Today we finished straightening turned-over areas of text in the Histories, and will start on the Tragedies tomorrow. As we work through the volume we have been noting the areas that need splint repairs, and once we have been through the entire volume tomorrow we will review the repairs needed and make sure there is time to complete them all. We have also noted several features of interest that will not be clearly recorded by the digitization, such as tears that appear to have occurred during the papermaking process and which we will photograph if time allows.

Nicole and Arthur examine a tear

Nicole Gilroy and Arthur Green examine a tear, which turns out to be a flaw that occurred during the making of the paper rather than damage that has happened during handling of the book. This kind of information will be hard to examine on the flat, digitized images, and so we are recording it as much as possible during our treatment.

We had more visitors today, and the fascinating conversations continue – we discussed the separation of the plays into Comedies, Tragedies and Histories and when this distinction would have come about, and also discussed the other copies of the First Folio, particularly those in Oxford (at Queen’s and Wadham Colleges) and what level of use, repair and rebinding they display.

Conservation Diary — Day 3

Nicole Gilroy writes…

Today we examined the joint support patch, now that it is completely dry, and we are happy that it is doing its job. This means that we can open the volume more confidently and start to go through and reveal obscured text by unfolding areas of damaged paper, and also to make a note of leaves that will require splint repair.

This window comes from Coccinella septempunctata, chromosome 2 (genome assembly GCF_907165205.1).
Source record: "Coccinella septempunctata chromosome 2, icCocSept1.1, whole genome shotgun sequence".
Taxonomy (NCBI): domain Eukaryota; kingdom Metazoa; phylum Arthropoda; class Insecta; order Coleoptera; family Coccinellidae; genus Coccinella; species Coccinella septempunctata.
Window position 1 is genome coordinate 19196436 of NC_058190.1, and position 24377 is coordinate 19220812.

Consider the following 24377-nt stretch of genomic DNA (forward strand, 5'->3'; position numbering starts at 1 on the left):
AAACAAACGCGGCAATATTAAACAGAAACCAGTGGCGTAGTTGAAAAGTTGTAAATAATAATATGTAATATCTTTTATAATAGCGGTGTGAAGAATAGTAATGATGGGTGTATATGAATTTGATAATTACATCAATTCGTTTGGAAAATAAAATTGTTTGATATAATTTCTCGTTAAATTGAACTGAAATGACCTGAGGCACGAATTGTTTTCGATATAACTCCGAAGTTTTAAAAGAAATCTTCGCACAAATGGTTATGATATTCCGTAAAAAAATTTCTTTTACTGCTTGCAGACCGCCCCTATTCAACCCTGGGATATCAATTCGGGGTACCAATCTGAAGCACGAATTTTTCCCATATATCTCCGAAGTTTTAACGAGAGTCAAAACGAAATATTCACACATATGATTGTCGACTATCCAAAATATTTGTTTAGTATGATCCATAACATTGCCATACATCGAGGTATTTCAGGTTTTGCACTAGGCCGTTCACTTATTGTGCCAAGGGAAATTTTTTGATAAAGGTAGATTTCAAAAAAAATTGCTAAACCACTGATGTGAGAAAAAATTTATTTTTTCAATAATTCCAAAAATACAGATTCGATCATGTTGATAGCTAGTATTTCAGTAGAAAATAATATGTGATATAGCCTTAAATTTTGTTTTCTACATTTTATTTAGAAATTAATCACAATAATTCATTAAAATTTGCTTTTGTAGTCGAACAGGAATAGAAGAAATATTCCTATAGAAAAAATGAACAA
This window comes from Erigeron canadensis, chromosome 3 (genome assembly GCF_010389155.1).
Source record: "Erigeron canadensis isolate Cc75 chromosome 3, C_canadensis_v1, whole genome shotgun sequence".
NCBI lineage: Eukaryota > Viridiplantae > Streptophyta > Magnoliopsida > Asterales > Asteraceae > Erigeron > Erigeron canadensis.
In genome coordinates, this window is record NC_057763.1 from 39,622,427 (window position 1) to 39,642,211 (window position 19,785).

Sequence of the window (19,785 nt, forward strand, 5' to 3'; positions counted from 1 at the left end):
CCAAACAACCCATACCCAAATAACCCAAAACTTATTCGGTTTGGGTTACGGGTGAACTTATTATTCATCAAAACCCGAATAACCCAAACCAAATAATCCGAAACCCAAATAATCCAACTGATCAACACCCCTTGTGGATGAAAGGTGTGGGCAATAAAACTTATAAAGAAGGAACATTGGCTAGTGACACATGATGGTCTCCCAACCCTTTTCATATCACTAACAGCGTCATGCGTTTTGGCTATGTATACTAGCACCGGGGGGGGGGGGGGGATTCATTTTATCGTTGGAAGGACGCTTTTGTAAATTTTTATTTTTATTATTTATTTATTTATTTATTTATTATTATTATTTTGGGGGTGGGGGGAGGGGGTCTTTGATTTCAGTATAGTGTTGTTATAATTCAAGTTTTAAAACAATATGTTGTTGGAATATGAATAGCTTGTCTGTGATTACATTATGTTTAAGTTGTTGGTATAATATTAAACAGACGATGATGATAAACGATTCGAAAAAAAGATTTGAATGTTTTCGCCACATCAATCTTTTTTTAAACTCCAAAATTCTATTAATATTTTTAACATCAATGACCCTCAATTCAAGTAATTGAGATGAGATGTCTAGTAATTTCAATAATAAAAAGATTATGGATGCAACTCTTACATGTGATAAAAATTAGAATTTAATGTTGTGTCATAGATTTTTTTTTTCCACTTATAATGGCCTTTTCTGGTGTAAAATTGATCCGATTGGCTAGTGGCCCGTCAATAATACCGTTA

Nicole Gilroy showing the volume to visitors

Nicole Gilroy showing the volume to visitors

It is a real treat to be able to go through this book leaf by leaf, and we are spotting all sorts of interesting features such as the bright red colour of the original edge sprinkling that has crept in between some of the leaves, and the variation in style of Turbutt’s old paper repairs – sometimes big rough patches and sometimes smaller more delicate repairs.

Andrew Honey explaining the paper treatment of the final three detached leaves

Andrew Honey explaining the paper treatment of the final three detached leaves

We had a group of visitors to see our work today, and we explained what we had done so far. We have another group of visitors tomorrow, and we are enjoying meeting the variety of people with an interest in this book and the project, from within the University but also from the Globe, the Shakespeare Institute and elsewhere.